Once you are diagnosed with CAD, your PCP will help you develop a
treatment plan and will also decide whether you need to start taking
medications or whether you need certain procedures to diagnose the severity of
your CAD. For this reason, it is important that you are open with your doctor
and make sure that he or she knows of any changes in your symptoms.
In general, you should visit your PCP once every few months to make
sure that you are on track with your CAD treatment and to continue with your
general medical care. In addition to a physical exam at each visit, you and
your doctor should review your progress with lifestyle modifications and, if
applicable, experiences with your prescribed medications. If you have
new or changing symptoms, your PCP may perform or request the following
- An electrocardiogram (EKG, ECG) looks at the
electrical rhythms of your heart and provides evidence that your heart may not
be receiving adequate blood flow (ischemia), that a heart attack has occurred,
or that one or more of the chambers of your heart are enlarged.
exercise stress test monitors the heart's activity during exercise and helps
assess the severity of CAD.
- A chest X-ray provides evidence of
Most primary care physicians are qualified to develop and manage
treatment plans for chronic diseases such as CAD. However, if you develop
complications or have more severe CAD that needs a procedure or surgery as
treatment, your primary care physician may refer you to a specialist.
What is the role of specialists in caring for people with coronary artery disease?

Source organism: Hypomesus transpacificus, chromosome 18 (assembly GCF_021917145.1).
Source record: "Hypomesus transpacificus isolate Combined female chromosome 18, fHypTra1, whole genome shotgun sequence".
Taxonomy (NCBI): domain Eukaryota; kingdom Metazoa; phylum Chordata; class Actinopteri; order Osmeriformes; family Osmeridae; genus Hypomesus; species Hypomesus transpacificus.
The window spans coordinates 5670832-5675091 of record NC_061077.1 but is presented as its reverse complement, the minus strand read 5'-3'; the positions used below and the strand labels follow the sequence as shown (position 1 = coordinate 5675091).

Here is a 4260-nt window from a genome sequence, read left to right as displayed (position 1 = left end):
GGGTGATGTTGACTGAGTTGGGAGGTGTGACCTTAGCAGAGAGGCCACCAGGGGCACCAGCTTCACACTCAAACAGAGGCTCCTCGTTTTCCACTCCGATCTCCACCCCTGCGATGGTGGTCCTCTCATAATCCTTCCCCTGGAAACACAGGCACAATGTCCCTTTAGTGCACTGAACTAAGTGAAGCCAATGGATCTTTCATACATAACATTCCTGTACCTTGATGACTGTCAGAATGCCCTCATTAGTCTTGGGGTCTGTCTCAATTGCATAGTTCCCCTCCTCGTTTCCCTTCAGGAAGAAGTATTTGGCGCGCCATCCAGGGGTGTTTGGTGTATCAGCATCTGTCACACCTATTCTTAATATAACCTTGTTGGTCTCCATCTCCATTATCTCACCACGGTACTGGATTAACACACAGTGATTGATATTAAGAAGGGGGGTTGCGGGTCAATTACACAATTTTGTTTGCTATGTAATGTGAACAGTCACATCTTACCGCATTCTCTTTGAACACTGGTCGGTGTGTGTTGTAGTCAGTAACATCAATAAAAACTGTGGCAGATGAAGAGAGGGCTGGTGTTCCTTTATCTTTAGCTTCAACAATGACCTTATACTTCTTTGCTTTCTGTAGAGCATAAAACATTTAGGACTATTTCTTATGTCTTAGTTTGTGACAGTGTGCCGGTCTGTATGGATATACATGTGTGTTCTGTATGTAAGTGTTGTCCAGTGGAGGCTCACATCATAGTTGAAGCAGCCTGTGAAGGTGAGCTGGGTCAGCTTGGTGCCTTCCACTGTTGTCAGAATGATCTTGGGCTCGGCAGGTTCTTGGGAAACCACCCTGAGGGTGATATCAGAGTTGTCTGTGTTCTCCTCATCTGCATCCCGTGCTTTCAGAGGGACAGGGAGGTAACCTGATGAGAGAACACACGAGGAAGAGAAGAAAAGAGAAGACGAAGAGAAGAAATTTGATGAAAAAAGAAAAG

In some cases a cardiologist will serve as your primary point of
contact in treating and managing your CAD. Whether you work more closely with a
primary care physician (PCP) or a cardiologist depends on a number of factors,
including the nature of your condition and the relationship you may already
have with either physician. Whether you see your cardiologist to treat mild
atherosclerosis or to provide follow-up care after a major surgery, this
specialist will add heart-specific expertise to your treatment plan.
There are also specialists within cardiology. For example, an
interventional cardiologist can perform a cardiac catheterization, an invasive
procedure used to take X-rays of your arteries and diagnose any narrowed areas
in your coronary arteries. An interventional cardiologist can also perform an
angioplasty and place stents during a cardiac
catheterization to open narrowed or blocked arteries.
What is the role of a cardiac surgeon?
In more advanced stages of coronary artery disease, open-heart
surgery may be recommended to bypass the blocked vessel and allow blood to
reach the heart. In the event that medications and/or catheterization are not
enough to diagnose and treat CAD, or in some emergency cases (such as a heart
attack), open-heart surgery may be necessary.